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USC and China in the News, May and June 2011

China-related news stories featuring University of Southern California faculty, students, staff, and programs.
June 29, 2011
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June 29, 2011: Vail Daily

USC political scientist Stanley Rosen was quoted in a story about the Confucius Institutes and language teaching. Rosen originally made the comments (“They steer away from… political issues, just to teach straight language. Because they know this is exactly what critics of China might be looking for”) when interviewed in 2009 by the Associated Press.

June 27, 2011: Voice of America

Clayton Dube of the USC US-China Institute was interviewed for a story on Chinese investment in the U.S. Dube noted that, “Everybody understands that the Chinese government has an extensive espionage operation in the United States, trying to acquire technology, trying to acquire key information.” 

June 26, 2011: The Korea Times

USC Korean Studies Institute director David Kang was interviewed for an article on the impact of China’s leadership succession on its relations with its neighbors. Kang said, “What I find most confusing about China’s recent behavior is that soothing statements made by political leaders are contradicted by actions almost at the same time…. Either there is no longer a coherent Chinese strategy for the region, or else there is more domestic infighting going on that we do not see from the outside.”

June 24, 2011: The Burbank Leader

An article reported that a team of USC students won a competition to design a ride based on the film UP for the Shanghai Disney theme park. Joe Rothenberg, Jannae Fong, and Molly Martens succeeded in the 20th annual ImagiNations design competition.

June 24, 2011: Los Angeles Times

USC political scientist Stanley Rosen was quoted in an article about a new Chinese film, "Beginning of the Great Revival,” about the founding of the Chinese Communist Party. Rosen said, "Unlike Hollywood, where profits and the bottom line are important, politics trumps everything in China…. It's an attempt to be a commercial film, but ultimately it's a political statement."

June 22, 2011: Fox Sports West

An article on the USC Marching Band’s drum major included comments from Tim Larson on his experience leading the band during performances at the Shanghai Expo in 2010. Larson said, "Even in a foreign country people realized that this was something special. I was meeting delegates from the US and China and taking pictures with everyone and their grandmother…. It was something bigger than I am."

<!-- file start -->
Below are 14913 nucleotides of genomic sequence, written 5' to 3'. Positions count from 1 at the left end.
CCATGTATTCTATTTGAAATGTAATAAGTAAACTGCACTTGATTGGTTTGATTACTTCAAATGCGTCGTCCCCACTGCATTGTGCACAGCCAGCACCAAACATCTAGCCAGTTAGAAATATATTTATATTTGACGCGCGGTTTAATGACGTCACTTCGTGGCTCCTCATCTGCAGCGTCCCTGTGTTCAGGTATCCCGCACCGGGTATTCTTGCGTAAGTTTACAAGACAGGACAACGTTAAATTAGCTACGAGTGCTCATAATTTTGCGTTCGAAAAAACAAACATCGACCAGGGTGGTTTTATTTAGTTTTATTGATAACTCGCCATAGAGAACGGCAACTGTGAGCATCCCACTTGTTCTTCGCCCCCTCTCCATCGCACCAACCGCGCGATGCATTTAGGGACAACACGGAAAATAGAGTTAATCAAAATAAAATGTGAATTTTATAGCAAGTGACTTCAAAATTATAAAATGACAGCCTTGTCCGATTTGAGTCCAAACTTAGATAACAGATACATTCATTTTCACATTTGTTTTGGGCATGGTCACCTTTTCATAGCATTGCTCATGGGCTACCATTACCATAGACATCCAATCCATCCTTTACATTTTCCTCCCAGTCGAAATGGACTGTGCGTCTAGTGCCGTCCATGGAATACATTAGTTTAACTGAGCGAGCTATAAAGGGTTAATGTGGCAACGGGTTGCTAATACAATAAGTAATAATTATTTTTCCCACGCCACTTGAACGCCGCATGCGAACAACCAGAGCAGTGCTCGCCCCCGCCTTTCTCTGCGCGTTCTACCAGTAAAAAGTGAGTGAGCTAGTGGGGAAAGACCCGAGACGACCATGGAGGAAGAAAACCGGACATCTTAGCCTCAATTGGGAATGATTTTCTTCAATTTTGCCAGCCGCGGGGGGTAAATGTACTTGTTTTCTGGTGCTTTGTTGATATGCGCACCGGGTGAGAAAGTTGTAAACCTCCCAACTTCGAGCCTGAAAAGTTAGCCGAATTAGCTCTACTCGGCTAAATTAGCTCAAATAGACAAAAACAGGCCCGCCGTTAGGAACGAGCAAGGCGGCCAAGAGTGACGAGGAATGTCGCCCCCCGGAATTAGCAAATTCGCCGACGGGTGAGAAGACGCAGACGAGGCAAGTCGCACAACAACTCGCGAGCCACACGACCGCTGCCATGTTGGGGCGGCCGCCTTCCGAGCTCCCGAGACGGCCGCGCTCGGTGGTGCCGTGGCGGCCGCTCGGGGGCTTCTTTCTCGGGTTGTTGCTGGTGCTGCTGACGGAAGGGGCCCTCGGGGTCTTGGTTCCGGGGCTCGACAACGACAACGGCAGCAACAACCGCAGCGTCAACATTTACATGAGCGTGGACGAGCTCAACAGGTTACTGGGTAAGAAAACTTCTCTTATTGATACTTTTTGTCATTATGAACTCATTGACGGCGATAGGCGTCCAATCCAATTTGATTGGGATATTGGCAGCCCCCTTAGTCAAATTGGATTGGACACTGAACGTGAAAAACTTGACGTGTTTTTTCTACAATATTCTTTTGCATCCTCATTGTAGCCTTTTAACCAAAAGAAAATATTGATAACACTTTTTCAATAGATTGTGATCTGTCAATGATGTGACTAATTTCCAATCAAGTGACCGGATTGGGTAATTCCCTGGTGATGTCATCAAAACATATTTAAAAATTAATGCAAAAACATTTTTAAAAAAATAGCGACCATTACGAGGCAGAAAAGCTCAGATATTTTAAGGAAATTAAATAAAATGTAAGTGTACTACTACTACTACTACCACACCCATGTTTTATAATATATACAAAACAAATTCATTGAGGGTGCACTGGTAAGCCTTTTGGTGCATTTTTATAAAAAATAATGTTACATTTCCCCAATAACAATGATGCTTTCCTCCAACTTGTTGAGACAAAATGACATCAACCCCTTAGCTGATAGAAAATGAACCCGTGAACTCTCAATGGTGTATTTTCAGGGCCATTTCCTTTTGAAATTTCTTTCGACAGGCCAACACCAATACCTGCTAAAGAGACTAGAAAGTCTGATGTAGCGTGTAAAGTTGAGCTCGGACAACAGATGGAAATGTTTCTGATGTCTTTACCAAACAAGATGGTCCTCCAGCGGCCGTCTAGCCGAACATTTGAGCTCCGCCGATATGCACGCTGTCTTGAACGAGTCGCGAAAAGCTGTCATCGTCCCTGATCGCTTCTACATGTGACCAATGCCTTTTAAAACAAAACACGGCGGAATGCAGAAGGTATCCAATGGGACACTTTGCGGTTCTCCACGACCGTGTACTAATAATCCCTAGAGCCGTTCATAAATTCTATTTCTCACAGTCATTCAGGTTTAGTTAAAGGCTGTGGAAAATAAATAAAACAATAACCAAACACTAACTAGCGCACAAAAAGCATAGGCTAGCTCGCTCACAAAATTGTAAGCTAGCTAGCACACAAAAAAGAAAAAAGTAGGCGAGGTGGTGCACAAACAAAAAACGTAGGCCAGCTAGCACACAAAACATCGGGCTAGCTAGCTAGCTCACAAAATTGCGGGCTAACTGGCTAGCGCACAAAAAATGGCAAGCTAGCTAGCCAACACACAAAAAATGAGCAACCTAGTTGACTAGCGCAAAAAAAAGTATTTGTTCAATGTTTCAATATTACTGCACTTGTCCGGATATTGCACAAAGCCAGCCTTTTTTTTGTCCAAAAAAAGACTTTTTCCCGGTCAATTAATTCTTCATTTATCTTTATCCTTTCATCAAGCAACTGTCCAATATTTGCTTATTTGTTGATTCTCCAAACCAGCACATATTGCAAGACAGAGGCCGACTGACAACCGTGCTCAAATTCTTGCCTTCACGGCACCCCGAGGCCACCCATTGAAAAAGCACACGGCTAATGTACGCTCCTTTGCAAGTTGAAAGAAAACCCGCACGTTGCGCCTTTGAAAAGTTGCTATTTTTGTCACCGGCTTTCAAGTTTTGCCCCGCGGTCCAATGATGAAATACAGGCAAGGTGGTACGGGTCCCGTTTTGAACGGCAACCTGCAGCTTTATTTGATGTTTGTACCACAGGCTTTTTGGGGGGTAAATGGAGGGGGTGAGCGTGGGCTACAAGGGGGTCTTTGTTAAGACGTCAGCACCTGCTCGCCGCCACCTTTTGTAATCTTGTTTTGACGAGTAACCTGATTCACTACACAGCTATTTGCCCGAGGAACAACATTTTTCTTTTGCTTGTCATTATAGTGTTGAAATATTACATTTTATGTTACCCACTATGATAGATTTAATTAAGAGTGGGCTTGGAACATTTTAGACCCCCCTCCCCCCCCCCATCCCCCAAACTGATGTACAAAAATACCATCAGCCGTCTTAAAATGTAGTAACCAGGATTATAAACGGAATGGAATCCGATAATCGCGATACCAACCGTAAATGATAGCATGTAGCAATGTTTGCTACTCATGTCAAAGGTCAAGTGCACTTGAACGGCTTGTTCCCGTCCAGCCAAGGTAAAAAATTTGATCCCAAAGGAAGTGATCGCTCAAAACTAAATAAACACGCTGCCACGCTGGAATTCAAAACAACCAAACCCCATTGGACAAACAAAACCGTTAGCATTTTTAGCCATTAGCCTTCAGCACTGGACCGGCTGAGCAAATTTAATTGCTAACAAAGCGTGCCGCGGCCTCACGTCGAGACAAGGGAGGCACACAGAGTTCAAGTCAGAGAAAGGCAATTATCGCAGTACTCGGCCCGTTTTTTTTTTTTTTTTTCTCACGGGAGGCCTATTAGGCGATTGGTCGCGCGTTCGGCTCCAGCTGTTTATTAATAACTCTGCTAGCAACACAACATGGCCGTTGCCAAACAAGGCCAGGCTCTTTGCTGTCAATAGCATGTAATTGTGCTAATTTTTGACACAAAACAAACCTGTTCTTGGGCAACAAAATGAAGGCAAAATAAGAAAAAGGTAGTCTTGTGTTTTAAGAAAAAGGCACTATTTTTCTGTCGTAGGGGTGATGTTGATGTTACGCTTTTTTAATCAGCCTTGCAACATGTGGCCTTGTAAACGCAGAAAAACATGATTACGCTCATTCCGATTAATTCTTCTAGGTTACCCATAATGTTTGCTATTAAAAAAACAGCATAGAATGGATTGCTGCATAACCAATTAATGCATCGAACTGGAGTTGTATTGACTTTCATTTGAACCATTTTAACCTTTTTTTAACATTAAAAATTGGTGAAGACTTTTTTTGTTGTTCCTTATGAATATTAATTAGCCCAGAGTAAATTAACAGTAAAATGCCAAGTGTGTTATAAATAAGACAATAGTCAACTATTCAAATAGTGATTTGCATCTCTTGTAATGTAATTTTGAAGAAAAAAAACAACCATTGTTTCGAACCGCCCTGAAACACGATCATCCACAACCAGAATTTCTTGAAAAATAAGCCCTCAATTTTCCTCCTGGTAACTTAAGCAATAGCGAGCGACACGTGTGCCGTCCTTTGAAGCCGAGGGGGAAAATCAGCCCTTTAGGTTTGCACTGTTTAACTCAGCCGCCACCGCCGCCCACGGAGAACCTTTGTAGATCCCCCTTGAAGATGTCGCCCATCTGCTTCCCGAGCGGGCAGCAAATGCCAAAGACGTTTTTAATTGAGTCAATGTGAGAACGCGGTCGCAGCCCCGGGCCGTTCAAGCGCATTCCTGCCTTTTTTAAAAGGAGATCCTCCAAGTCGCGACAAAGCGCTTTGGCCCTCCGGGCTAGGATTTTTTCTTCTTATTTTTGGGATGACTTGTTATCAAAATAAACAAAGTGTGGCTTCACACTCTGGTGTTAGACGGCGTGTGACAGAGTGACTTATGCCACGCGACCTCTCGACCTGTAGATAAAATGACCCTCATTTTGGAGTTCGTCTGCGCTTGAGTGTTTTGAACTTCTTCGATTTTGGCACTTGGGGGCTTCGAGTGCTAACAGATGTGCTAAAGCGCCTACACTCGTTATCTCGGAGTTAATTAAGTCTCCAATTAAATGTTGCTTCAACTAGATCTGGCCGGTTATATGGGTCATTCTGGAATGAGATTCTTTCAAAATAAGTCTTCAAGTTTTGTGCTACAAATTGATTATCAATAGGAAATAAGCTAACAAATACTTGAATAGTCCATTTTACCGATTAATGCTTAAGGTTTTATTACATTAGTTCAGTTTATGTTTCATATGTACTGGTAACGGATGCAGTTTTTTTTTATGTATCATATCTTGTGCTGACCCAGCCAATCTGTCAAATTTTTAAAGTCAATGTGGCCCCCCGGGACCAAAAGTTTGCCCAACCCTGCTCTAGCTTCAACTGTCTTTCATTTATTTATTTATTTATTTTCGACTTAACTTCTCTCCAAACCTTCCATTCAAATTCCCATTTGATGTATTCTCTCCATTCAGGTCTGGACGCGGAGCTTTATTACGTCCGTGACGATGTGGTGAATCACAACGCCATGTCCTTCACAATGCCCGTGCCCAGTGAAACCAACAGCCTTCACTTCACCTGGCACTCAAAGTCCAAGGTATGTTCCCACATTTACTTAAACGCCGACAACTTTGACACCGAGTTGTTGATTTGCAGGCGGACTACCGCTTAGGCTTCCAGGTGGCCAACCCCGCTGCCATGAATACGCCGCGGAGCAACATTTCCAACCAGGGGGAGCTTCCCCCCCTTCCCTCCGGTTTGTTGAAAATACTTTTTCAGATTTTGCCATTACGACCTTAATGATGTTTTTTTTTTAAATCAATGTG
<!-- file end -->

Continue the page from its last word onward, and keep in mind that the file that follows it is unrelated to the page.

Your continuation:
June 21, 2011: Xinhua News Agency

USC political scientist Stanley Rosen was interviewed for a story about “Beginning of the Great Revival,” a film about the founding of the Chinese Communist Party. He said that for a film such as this, success is not measured in box office receipts.

 

June 21, 2011: Australian Broadcasting Corporation

The USC US-China Institute documentary series Assignment: China was the subject of a story. Mike Chinoy, reporter for the series and a senior fellow of the institute, was interviewed and footage from the documentary was shown. Chinoy said that a relatively small number of reporters shaped American understanding of China.

 

June 19, 2011: National Public Radio

USC political scientist Stanley Rosen was quoted in a report about increasing Chinese investment in Hollywood. Rosen said,  "They are trying to get films made that present a somewhat different image of China than the one you read about in the paper — about buying resources in Latin America and Africa and all over the world, jailing Nobel Prize winners, that kind of thing."

June 15, 2011: Australian Broadcasting Corporation

Mike Chinoy, senior fellow at the USC U.S.-China Institute, was interviewed about the institute’s documentary series “Assignment: China.” Chinoy is lead reporter on the series. The institute is looking at the role that American China journalism has played from the 1940s through the present day, Chinoy said. “What America-China correspondents have reported has had a very, very influential role, not only in shaping how Americans look at China, but how many people around the world look at China,” he added.